Wednesday, May 13, 2009

Strawberry Sherbet

My favorite thing about late Spring is buying locally grown, super fresh strawberries. However, I'm not always patient enough to wait for that time to come, so when our grocery store had strawberries on sale for 99 cents/lb., I stocked up. Fortunately, this month's issue of Eating Well had several strawberry recipes, including the one below. This recipe came together very easily and the sherbet was delicious. However, once it is frozen solid, it takes quite a while for it to soften enough to scoop, so plan accordingly.

Strawberry Sherbet

2 cups chopped fresh strawberries (about 10 ounces), divided
1/2 cup sugar (or your choice of honey, agave, rapadura, etc.)
2 1/2 cups low-fat buttermilk
1/2 cup half-and-half
2 teaspoons lemon juice
1 teaspoon vanilla extract
Pinch of salt

1. Combine 1 cup berries and sugar in a small bowl and let sit, stirring occasionally until the sugar has begun to dissolve, about 10 minutes. Transfer the berry mixture to a food processor or blender and process until smooth (my Magic Bullet worked beautifully and was just the right size for this amount of berries).

2. Meanwhile, combine buttermilk, half-and-half, lemon juice, vanilla and salt in a medium bowl. Press the strawberry mixture through a fine-mesh sieve into the bowl. Stir, cover and chill for at least 2 hours or up to 1 day.

3. Whisk the sherbet mixture and pour into the canister of an ice cream maker. Freeze according to manufacturer’s directions. During the last 5 minutes of freezing, add the remaining 1 cup chopped berries. If necessary, place the sherbet in the freezer to firm up before serving. (If the sherbet becomes very hard in the freezer, soften it in the refrigerator for about 30 minutes before scooping.)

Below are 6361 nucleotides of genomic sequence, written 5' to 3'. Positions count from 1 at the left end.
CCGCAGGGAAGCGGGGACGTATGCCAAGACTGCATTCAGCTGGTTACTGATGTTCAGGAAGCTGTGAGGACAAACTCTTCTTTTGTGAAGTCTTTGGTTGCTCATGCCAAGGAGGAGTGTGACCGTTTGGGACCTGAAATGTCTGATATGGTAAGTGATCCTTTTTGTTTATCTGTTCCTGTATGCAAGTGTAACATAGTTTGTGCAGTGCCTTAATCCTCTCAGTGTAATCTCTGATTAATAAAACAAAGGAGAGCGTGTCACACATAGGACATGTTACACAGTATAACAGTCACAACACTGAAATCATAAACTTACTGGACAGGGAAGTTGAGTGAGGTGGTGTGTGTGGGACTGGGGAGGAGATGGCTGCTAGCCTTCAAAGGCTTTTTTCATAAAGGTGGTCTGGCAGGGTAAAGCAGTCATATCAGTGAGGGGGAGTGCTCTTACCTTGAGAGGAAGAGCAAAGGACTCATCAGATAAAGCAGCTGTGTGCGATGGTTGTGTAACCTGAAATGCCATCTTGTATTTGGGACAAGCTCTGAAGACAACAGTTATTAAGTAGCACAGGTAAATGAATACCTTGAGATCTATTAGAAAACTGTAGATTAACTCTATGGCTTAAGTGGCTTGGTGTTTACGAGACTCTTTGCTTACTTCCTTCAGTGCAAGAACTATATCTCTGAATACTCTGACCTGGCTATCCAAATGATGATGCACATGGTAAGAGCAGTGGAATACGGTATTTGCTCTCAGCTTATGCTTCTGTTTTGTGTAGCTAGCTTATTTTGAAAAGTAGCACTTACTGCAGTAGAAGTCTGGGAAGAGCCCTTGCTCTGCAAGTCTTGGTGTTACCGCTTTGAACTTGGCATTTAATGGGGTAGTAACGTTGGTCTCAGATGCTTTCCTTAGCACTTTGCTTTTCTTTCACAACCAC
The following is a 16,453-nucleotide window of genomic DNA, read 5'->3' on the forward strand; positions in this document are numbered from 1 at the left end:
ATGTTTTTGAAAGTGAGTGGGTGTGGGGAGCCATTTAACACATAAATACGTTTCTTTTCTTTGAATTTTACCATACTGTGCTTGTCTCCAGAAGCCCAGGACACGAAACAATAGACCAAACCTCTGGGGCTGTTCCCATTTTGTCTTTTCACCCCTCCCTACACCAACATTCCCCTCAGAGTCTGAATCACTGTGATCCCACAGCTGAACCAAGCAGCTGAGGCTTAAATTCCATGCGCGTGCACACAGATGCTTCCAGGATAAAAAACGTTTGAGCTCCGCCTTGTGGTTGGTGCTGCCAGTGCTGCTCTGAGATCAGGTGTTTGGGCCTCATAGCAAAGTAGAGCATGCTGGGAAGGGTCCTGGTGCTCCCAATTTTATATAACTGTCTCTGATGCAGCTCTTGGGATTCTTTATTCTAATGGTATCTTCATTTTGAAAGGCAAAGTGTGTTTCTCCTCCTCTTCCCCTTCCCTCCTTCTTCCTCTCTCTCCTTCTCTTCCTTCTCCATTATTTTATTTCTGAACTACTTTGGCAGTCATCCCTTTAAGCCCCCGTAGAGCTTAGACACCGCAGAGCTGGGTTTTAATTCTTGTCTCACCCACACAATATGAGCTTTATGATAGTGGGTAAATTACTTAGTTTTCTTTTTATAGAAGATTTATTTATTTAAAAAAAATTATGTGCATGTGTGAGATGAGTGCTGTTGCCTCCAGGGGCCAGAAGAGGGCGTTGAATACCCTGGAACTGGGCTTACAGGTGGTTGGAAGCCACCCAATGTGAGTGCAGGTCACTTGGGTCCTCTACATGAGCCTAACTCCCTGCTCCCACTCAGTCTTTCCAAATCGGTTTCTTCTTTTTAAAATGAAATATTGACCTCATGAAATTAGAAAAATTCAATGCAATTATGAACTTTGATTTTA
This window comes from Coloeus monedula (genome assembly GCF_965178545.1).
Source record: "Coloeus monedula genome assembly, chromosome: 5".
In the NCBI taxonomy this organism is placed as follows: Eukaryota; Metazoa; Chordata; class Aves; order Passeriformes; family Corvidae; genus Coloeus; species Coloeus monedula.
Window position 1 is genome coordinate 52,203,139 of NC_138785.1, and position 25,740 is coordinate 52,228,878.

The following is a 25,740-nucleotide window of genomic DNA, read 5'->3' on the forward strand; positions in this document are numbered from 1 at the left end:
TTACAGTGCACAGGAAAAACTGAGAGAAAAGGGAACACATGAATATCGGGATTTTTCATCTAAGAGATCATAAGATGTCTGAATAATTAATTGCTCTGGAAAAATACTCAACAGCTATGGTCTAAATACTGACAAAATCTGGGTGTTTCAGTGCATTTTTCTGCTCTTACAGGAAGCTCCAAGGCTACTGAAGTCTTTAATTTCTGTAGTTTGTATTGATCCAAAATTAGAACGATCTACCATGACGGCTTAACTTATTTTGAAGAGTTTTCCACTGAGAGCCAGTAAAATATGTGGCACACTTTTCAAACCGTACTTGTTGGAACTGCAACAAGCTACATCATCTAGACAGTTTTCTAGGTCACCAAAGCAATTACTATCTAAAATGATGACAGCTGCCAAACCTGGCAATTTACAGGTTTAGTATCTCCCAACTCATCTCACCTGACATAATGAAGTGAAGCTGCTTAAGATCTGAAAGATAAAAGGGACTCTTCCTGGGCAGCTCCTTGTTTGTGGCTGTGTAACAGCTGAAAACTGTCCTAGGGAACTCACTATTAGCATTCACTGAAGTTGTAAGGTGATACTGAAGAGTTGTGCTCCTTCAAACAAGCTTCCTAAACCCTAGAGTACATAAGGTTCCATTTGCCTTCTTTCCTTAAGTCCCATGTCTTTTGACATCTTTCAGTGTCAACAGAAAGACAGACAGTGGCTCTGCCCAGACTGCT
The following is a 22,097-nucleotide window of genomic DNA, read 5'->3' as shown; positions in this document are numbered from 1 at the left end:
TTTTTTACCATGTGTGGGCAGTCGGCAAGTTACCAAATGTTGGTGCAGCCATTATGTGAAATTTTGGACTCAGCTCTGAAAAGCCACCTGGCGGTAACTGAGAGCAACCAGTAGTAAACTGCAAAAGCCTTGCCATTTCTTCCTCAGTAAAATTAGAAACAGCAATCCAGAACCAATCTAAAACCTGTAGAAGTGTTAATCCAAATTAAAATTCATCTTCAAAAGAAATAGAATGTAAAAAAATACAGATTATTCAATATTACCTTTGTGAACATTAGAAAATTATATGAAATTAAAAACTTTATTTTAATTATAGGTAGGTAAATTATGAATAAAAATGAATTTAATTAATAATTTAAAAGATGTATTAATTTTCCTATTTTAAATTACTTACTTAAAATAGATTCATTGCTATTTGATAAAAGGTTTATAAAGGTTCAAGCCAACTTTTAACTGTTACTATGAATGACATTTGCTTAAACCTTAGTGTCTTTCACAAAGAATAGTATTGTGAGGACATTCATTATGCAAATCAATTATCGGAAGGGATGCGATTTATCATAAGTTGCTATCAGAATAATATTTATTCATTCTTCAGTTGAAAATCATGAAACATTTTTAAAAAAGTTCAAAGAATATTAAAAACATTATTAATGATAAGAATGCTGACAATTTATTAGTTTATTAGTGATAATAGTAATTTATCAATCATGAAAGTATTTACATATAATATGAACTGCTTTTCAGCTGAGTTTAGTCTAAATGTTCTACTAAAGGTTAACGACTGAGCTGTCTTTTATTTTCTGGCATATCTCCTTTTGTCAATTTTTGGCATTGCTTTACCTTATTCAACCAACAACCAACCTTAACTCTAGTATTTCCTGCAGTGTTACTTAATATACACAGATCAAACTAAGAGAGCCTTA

NUTRITION INFORMATION: Per serving: 112 calories; 2 g fat (1 g sat, 1 g mono); 7 mg cholesterol; 21 g carbohydrate; 4 g protein; 1 g fiber; 94 mg sodium; 86 mg potassium.
Nutrition bonus: Vitamin C (40% daily value). 1 1/2 Carbohydrate Servings
Exchanges: 1/2 fruit, 1 carbohydrate (other), 1/2 low-fat milk
Recipe and nutrition information from Eating Well magazine


Jenny @ Nourished Kitchen said...

Yummy! I don't have any buttermilk in the fridge, do you think kefir would work well in the recipe?

Heather said...

mmmmm. so delicious! and so colorful. this looks so summery and wonderful :D

McKenzie said...

Jenny - Yes, I think Kefir would work pretty well. You might want to thin it a little with milk or cream, but I bet it would be a great substitute! Let me know how it turns out!
Heather - Yes, it was very delicious. Glad I have an ice cream maker!